Though other options like master limited partnerships are also available. Those who have a low risk tolerance and are primarily concerned with capital preservation tend to invest in solid blue chip corporations. Investors who are seeking capital appreciation should look at businesses of life cycle stages and ranging market caps. Whatever your goal is with

Choosing the Right Financial Advisor

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Planning is key!

You finally want to hire a financial advisor. You know this is a vital decision, but you have no idea where to begin. The amount of financial information available is endless and getting started can be frightening. But the process can be easy if you divide it into steps.

Selecting an advisor type:

Almost anybody can refer to themselves as a financial advisor. Let’s begin by reducing the field. There are three basic types of advisors according to how they are paid: commission, fee-only, and fee-based.

Commission: Commission-based advisors (insurance agents, registered representatives, brokers) sell financial products like mutual funds, annuities, insurance and mutual funds, getting commissions on those products. They are often working for big financial institutions and have their Series 6 or Series 7. Because what they are paid is based on what they sell, there is a huge conflict of interest. It’s critical to be aware that the temptation of commission is there and it can play a part in their recommendations for you.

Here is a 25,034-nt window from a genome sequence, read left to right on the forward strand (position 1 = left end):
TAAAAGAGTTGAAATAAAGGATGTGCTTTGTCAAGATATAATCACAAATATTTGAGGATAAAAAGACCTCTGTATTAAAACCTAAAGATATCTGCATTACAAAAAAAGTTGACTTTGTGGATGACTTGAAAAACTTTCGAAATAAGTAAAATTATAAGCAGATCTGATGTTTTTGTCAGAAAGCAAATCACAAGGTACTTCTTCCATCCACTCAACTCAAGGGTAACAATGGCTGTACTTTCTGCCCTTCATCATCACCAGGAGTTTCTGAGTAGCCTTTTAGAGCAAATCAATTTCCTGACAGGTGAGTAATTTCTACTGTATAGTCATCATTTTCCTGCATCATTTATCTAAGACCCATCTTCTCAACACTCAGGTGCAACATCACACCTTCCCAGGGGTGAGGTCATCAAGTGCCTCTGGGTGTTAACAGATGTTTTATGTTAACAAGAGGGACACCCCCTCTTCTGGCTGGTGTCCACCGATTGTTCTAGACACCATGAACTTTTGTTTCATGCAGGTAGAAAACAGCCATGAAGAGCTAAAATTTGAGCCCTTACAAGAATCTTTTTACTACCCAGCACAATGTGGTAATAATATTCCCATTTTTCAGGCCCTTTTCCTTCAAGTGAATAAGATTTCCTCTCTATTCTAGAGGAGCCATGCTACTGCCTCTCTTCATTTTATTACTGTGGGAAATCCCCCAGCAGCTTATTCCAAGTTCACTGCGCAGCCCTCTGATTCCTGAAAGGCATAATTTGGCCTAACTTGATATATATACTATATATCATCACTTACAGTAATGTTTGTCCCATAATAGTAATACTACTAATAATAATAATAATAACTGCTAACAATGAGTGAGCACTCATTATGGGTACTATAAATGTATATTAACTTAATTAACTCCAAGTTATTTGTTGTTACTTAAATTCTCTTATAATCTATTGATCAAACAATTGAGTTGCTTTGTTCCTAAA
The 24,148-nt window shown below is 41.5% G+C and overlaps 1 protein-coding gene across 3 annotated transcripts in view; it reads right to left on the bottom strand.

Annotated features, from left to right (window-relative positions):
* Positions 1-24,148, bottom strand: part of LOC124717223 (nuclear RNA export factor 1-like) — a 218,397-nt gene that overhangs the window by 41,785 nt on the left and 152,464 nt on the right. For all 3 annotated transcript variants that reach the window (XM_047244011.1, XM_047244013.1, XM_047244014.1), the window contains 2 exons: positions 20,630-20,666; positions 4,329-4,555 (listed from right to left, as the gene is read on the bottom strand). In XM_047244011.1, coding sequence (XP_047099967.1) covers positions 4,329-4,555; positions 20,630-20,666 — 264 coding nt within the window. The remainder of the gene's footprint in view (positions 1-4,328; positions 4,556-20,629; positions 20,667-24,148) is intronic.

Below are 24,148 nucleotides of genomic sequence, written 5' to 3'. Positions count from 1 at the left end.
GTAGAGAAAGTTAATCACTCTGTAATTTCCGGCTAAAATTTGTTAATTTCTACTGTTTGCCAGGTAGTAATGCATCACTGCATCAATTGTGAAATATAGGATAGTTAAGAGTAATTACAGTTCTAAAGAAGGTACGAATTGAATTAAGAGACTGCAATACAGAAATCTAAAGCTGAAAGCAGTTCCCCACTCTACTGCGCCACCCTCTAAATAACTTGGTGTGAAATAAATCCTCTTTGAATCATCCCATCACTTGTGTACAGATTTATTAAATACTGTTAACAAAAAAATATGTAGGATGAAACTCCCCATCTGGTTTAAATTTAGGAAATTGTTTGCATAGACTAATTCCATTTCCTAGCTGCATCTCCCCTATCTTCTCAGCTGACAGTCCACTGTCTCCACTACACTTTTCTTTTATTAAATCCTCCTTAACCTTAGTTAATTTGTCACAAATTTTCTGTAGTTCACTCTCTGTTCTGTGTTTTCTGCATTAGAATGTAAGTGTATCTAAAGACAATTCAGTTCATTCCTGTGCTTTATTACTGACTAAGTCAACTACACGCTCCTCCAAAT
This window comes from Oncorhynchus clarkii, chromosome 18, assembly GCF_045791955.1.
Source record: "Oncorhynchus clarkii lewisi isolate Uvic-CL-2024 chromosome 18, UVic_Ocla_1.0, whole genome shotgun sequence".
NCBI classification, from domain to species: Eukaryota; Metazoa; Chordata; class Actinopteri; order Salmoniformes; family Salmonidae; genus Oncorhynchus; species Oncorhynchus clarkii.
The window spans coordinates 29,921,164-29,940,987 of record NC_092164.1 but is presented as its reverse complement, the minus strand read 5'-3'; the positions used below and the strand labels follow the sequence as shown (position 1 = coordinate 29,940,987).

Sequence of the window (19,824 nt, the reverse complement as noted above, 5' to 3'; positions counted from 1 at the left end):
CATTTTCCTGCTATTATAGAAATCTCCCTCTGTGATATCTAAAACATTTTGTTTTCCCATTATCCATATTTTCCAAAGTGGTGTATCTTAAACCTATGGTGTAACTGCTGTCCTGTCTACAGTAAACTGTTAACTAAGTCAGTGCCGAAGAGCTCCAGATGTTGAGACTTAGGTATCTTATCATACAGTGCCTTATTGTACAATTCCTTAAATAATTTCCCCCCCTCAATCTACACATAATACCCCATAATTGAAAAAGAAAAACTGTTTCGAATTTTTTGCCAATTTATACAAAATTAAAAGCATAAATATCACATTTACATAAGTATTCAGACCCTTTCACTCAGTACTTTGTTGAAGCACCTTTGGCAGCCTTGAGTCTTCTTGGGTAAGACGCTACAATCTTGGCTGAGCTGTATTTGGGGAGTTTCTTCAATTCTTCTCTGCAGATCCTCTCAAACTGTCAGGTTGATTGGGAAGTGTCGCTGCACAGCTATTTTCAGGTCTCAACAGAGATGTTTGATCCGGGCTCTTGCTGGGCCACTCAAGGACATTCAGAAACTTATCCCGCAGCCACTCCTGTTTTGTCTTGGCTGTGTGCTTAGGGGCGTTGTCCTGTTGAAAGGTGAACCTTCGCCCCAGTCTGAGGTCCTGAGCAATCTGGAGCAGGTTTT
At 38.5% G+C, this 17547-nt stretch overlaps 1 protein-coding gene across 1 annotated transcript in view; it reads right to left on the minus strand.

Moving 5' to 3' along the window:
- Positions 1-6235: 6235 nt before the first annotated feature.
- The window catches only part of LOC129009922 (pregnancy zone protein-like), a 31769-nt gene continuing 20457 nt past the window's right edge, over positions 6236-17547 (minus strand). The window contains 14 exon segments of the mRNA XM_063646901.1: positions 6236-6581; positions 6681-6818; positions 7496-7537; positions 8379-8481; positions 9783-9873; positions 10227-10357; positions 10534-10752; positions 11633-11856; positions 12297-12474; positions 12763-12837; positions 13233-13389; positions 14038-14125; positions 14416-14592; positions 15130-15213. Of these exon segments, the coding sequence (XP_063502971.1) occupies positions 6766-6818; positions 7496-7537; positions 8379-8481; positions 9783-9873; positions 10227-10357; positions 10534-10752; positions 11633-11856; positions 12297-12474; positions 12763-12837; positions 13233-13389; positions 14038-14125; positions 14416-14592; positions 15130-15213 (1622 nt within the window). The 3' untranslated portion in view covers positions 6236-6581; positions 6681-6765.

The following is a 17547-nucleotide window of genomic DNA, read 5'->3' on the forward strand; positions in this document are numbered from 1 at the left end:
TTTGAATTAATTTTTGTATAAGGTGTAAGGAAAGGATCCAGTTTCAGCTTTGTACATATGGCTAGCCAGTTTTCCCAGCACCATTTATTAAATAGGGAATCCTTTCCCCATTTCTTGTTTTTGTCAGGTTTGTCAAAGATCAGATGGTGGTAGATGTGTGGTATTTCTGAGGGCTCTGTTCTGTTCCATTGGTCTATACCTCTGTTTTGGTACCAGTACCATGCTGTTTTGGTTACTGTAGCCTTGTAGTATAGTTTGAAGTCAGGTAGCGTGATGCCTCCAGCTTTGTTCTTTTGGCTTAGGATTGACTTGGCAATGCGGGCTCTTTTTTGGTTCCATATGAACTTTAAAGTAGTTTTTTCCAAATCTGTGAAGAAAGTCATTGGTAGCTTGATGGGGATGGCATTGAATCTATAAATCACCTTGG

Fee-based: These advisors are somewhat new to the financial industry. Fee-based advisors are usually associated with a broker/agent and like the commission-based advisors, usually hold a license to sell insurance or investments for a commission. Fee-based advising is complex because like the fee-only advisor, the fee-based advisor offers financial planning for a fee. However, the vital difference is they also sell products and get paid commissions. So, there is still that big conflict of interest, because their fee-based recommendations could, and typically do, include buying products they get commissions on.

Fee-only: This is the only type of advisor recommended for complete financial planning and/or asset management. Fee-only advisors possess a fiduciary duty to work in the best interest of their clients. They only make money through hourly rates, flat fees, or a % of the assets they manage.

What Happened to US Savings Bonds?

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There was a moment when billions of dollars in U.S. savings bonds were given for weddings, graduations, birthdays, or just because. Those days are over. After selling billions of dollars of saving bonds every year, the Treasury is selling less than $50 million right now.

An older style EE Bond

What happened to U.S. Savings bonds? The government messed with the interest rate formula, making them unattractive as an investment by fixing rates for the lifetime of the savings bond. Then in ‘12, the government no longer offered paper savings bonds, eliminating their attractiveness as gifts. Furthermore, the Treasury no longer marketed savings bonds, probably due to the fact that the government was getting a big debt by overspending. They didn’t want to bring attention to the fact that it needed to borrow money.